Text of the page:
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Budget Address 2021: Deficit hits record high Forecasts economy return to growth this year

  • The Young Reporter
  • By: Zhou Yichen Gloria 周奕辰、Vikki Cai ChuchuEdited by: Zhu Zijin Cora 朱子槿
  • 2021-02-24

Hong Kong government's fiscal deficit would hit a record of HK$257.6 billion this financial year, Financial Secretary Paul Chan Mo-po said in his budget speech on Wednesday. The deficit was expected to narrow a bit to HK$101.6 billion in 2021/22, accounting for 3.6% of GDP as a series of supporting measures and the continued increase in recurrent expenditure.  Mr Chan also forecasted the city's economy would return to growth of between 3.5% to 5.5% this year, due to an expected recovery in the global economy and the effect of local stimulus measures. The Financial Secretary delivered his budget speech at a Legislative Council meeting today with a focus on “stabilising the economy and relieving people's burden”. He said the economy would still face significant challenges in the first half of the year, but "economic recovery will likely gain a stronger momentum in the second half of the year in tandem with an expected rebound in the global economy." However, he also said, “With the epidemic still lingering, our economy is yet to come out of recession.” “As the social distancing restrictions are relaxed and more people are vaccinated, confidence among investors and citizens will increase, and there will be corresponding economic activities to help the economy recover,” said Billy Mak, associate professor from the Department of Finance and Decision Sciences of Hong Kong Baptist University. “But the recovery process may take three or four years, and the economy this year will still be difficult.” Mr Chan also alerted that Hong Kong would record a deficit for a number of years after achieving a surplus for 15 years. Despite this, the government still decided not to cut spending that affects people's livelihood, especially resources for education, social welfare and healthcare, in order to protect people's livelihood and maintain public confidence. By …

Business

Hong Kong hotels struggle to stay afloat despite staycation fad

  • The Young Reporter
  • By: Zhu Zijin Cora 朱子槿Edited by: Zhu Zijin Cora 朱子槿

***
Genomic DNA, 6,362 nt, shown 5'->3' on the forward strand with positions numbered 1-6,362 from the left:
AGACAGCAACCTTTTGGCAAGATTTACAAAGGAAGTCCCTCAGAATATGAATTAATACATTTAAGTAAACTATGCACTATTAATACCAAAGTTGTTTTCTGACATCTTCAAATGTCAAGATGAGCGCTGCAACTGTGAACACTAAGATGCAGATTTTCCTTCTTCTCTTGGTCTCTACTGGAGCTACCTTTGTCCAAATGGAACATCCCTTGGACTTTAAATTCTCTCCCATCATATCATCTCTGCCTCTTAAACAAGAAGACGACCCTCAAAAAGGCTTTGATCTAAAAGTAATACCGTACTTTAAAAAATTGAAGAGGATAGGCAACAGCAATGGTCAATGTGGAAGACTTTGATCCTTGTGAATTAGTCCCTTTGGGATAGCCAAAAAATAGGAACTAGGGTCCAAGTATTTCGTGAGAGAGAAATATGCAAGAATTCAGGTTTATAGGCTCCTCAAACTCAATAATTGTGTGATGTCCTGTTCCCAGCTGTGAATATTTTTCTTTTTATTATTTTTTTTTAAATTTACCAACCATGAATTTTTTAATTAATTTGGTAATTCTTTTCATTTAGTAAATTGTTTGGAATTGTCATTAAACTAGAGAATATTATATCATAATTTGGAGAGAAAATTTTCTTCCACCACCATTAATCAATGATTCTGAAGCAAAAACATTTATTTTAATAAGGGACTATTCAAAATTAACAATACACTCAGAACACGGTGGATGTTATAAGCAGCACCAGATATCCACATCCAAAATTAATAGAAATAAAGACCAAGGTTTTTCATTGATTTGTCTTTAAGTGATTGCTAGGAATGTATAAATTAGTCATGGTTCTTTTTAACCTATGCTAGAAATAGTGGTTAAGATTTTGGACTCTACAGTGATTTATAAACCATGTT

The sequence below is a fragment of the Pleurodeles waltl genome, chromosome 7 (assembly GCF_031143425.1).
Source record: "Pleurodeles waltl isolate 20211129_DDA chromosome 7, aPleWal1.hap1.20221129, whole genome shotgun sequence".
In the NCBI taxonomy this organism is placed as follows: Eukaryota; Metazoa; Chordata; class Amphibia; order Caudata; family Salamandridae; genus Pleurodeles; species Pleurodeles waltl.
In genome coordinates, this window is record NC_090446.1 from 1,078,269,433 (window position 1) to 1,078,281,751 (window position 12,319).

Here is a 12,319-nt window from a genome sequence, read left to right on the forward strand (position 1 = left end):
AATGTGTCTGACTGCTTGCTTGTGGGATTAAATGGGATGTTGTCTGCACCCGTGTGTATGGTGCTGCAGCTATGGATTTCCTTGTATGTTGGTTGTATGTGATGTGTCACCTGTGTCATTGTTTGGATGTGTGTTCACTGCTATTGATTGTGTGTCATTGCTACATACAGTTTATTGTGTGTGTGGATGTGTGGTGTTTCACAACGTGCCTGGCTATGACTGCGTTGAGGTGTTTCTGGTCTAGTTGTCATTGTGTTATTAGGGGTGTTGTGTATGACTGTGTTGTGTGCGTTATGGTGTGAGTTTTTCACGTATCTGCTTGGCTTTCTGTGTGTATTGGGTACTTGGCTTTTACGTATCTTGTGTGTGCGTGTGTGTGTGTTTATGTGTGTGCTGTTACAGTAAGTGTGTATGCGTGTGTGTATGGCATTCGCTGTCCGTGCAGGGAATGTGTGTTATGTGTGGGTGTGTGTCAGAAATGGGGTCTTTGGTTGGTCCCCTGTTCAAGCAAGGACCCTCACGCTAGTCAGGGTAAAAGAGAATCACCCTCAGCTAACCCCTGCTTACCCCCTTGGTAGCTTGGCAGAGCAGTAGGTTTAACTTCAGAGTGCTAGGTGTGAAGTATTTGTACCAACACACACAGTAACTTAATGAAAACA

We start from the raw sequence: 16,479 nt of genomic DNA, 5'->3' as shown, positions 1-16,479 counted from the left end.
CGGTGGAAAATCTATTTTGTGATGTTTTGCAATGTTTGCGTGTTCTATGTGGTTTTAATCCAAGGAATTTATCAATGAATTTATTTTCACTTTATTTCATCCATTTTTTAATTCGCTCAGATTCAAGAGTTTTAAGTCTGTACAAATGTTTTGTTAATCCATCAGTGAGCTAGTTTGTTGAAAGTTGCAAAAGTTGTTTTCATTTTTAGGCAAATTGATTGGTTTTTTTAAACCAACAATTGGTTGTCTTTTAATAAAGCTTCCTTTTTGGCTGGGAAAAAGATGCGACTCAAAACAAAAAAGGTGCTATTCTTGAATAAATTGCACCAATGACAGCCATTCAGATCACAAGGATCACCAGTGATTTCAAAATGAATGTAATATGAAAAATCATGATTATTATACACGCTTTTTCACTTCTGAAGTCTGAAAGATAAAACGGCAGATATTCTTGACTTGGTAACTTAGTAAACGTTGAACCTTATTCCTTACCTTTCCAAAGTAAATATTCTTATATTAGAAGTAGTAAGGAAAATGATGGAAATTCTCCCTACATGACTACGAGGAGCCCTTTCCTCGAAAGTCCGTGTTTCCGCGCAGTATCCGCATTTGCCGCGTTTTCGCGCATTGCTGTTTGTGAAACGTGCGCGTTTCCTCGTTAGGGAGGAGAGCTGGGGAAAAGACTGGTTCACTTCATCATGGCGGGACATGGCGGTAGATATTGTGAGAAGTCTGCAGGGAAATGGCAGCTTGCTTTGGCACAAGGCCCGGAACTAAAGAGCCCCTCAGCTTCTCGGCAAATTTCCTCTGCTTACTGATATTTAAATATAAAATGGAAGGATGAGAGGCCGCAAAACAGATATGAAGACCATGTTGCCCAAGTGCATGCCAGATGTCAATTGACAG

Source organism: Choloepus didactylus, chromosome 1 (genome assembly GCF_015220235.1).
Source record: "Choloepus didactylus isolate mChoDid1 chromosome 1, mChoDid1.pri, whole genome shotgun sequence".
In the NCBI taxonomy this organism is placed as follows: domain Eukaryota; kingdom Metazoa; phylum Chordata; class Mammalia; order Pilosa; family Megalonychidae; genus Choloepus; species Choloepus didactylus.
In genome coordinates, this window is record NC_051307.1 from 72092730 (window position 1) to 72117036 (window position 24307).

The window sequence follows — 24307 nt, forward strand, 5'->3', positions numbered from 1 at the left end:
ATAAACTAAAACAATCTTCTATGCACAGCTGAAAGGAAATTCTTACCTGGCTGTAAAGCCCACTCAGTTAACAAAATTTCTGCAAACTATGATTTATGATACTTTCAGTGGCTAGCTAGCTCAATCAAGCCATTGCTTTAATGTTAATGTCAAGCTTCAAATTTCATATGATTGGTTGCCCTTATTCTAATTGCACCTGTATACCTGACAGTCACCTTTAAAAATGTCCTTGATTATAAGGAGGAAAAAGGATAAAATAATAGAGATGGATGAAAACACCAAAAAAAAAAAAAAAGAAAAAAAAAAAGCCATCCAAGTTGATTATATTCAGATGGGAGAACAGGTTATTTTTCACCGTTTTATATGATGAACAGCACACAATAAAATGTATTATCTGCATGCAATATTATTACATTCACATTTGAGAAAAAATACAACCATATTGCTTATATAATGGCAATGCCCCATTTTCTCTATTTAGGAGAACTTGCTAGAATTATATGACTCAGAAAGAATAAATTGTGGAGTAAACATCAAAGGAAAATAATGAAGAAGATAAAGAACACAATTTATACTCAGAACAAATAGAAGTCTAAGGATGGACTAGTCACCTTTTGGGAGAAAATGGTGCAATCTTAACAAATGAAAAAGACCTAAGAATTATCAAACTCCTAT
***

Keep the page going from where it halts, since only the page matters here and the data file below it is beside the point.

• 2021-02-12

Chui Yuk-hei, a 26-year-old event planner, checked into several luxury hotels in November. She enjoyed her stay at the Mandarin Oriental, the Peninsula Hong Kong and the Four Seasons. “I never tried them before because these top hotels were super expensive,” Ms Chui said, “but now they all offer affordable overnight staycation packages. It’s the best time to enjoy their services.” She spent about HK$9,000 on three hotels in total, less than half the original prices.  More Hong Kongers like Ms Chui are going on staycations, spending holidays in hotels this year. But amid the coronavirus gloom, staycations are not enough to boost revenues, and local hotels still face uncertainties. The fourth wave of Covid-19 infections started in the city in late November 2020. Before that, clusters of cases linked to staycations prompted the government to limit the number of guests in each hotel room to four people only. “Health concerns made many customers cancel their staycation, “ said Benson Soo Koon-chau, 46, manager of four-star One-Eight-One Hotel & Serviced Residences in Sai Wan.      “Staycation is a very up-and-down business,” Mr Soo said. “Many hotels’ staycation business has been largely affected. It’s unlike long-staying service, which people need to pre-pay, no matter whether they eventually check in or not.” One-Eight-One Hotel has increased the portion of long-term leases for customers staying longer than two weeks to earn more stable revenue, he said. “I won’t go on staycation any time soon. It’s not safe. Even before the fourth wave, I would check the health measures at each hotel first,” Ms Chui said.  The pandemic has hit hard on the city’s hospitality industry which already suffered from anti-government protests in 2019. The occupancy rate slumped to 39% in the first six months of 2020 from the previous year’s 90% for …